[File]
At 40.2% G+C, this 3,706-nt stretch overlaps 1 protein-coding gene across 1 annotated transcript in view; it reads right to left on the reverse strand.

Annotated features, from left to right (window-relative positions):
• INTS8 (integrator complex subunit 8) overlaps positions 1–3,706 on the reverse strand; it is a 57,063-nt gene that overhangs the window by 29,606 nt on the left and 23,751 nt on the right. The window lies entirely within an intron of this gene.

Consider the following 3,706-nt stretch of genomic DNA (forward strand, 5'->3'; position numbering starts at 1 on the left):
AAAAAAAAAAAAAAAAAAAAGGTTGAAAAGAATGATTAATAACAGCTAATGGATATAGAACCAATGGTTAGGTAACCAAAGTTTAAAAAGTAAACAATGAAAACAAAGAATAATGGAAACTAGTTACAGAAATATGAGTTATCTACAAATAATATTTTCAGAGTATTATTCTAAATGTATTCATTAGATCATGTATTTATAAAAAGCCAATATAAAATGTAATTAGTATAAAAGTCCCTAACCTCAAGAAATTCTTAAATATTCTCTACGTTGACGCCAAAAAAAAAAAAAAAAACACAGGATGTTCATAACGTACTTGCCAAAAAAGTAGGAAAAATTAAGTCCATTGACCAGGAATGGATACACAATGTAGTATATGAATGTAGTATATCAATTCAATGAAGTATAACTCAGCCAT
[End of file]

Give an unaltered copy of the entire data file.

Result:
At 40.2% G+C, this 3,706-nt stretch overlaps 1 protein-coding gene across 1 annotated transcript in view; it reads right to left on the reverse strand.

Annotated features, from left to right (window-relative positions):
• INTS8 (integrator complex subunit 8) overlaps positions 1–3,706 on the reverse strand; it is a 57,063-nt gene that overhangs the window by 29,606 nt on the left and 23,751 nt on the right. The window lies entirely within an intron of this gene.

Consider the following 3,706-nt stretch of genomic DNA (forward strand, 5'->3'; position numbering starts at 1 on the left):
AAAAAAAAAAAAAAAAAAAAGGTTGAAAAGAATGATTAATAACAGCTAATGGATATAGAACCAATGGTTAGGTAACCAAAGTTTAAAAAGTAAACAATGAAAACAAAGAATAATGGAAACTAGTTACAGAAATATGAGTTATCTACAAATAATATTTTCAGAGTATTATTCTAAATGTATTCATTAGATCATGTATTTATAAAAAGCCAATATAAAATGTAATTAGTATAAAAGTCCCTAACCTCAAGAAATTCTTAAATATTCTCTACGTTGACGCCAAAAAAAAAAAAAAAAACACAGGATGTTCATAACGTACTTGCCAAAAAAGTAGGAAAAATTAAGTCCATTGACCAGGAATGGATACACAATGTAGTATATGAATGTAGTATATCAATTCAATGAAGTATAACTCAGCCAT